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Toxic, throat-burning smog prompts health emergency in New Delhi

Monday, November 4th 2019, 6:24 pm - Air quality sensors have recorded pollution levels that have not been seen for several years.

The capital city of India has declared a public health emergency as air pollution levels rise to dangerous levels. Schools have closed in New Delhi, flights have been diverted and cancelled due to poor visibility, and national monuments have been engulfed by the toxic smog.

Pollution levels reached a three-year high on November 3 and the Air Quality Index (AQI) across parts of the central region exceeded 900, which is significantly higher than the "severe-plus emergency" level of 500.

India's government environment monitoring agency, SAFAR, has cited agricultural crop burning in neighbouring states as a large contributor to the dangerous smog. Air pollution often reaches high levels around November each year in this region of India as farmers burn crops to clear their fields and thousands of fireworks are set off to celebrate Diwali, the Hindu festival of lights.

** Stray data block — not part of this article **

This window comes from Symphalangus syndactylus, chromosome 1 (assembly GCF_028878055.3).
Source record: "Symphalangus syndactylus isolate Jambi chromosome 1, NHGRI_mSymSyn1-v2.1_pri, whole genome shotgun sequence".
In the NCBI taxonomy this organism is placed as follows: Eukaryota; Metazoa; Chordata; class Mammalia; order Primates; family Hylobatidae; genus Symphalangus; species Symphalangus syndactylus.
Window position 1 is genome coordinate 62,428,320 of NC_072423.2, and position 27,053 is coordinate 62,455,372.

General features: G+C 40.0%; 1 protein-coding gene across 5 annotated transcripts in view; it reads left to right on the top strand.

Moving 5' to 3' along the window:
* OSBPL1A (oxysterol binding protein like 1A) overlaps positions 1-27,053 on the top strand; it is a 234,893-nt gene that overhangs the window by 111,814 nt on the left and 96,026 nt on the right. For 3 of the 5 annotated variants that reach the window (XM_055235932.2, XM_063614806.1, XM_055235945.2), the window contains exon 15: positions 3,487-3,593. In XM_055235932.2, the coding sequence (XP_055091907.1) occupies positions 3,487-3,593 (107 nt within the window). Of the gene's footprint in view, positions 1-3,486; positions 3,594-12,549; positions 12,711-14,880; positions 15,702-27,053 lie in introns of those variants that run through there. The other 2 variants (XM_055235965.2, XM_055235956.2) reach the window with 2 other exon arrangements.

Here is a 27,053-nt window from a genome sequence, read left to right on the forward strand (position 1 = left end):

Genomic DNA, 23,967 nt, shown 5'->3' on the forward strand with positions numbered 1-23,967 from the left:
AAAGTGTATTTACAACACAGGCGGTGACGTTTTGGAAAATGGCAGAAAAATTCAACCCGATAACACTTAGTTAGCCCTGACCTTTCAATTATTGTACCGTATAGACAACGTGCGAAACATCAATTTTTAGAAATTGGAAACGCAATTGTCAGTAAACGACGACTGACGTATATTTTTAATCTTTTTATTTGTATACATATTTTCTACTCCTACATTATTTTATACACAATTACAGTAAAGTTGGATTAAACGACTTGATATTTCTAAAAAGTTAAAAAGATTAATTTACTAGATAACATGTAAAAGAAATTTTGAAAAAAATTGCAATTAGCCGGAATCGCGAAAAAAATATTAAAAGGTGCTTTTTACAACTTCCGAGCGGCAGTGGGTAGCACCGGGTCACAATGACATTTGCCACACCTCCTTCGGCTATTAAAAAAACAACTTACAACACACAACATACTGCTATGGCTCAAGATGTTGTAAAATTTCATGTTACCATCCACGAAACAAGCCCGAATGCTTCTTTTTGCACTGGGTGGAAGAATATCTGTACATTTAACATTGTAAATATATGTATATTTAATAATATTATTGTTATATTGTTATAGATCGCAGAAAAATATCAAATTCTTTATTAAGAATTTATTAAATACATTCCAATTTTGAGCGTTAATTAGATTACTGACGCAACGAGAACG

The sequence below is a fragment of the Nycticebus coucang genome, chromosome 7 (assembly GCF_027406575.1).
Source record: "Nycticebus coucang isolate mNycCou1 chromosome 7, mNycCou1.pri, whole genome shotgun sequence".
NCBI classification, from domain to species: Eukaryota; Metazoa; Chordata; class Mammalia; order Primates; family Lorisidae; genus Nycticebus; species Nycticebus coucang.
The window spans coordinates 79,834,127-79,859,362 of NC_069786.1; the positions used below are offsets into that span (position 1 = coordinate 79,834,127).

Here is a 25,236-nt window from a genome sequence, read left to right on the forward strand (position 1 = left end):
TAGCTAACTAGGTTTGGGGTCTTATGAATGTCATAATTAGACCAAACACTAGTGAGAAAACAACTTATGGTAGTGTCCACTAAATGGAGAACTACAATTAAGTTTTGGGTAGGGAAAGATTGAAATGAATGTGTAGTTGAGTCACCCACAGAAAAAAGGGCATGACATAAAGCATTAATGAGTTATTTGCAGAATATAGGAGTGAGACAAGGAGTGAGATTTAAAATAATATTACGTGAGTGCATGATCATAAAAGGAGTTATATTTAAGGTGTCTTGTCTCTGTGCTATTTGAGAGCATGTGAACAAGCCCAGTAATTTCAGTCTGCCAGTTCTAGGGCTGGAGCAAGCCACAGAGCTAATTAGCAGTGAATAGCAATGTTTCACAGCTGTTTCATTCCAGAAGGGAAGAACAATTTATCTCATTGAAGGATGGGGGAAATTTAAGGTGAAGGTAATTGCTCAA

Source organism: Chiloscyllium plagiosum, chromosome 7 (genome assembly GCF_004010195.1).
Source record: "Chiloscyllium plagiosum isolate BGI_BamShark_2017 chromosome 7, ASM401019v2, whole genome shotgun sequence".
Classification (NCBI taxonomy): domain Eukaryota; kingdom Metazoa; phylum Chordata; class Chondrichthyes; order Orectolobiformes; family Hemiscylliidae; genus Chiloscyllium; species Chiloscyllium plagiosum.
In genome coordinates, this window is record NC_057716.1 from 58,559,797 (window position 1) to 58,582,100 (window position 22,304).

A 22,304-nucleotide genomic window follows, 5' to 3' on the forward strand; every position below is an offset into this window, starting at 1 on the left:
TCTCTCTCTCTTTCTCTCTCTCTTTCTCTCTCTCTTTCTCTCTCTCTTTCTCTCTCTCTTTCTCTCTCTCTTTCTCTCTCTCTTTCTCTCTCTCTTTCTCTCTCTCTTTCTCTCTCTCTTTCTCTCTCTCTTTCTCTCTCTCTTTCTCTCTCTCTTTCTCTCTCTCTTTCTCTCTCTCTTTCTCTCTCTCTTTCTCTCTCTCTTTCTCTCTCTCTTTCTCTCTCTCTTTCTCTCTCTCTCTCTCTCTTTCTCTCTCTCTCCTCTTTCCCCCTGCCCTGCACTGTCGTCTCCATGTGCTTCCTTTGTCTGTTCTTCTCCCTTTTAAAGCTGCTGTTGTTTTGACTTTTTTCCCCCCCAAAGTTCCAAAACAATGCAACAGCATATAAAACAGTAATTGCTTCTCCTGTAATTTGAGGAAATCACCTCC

Officials in India say that the smog will likely have "adverse health impacts on all" and New Delhi's Chief Minister Arvind Kejriwal has implemented a traffic rationing scheme to help control pollution emitted from cars. Kejriwal's plan only permits owners of private vehicles to drive on alternating days, based on whether their license plates end with an even or odd number.

Social media users in New Delhi have shared scenes of the smog online and have noted several health impacts including headaches, burning eyes, and breathing becoming increasingly difficult.

See below for a look at the air pollution emergency in New Dehli:

Sources: Independent | NDTV

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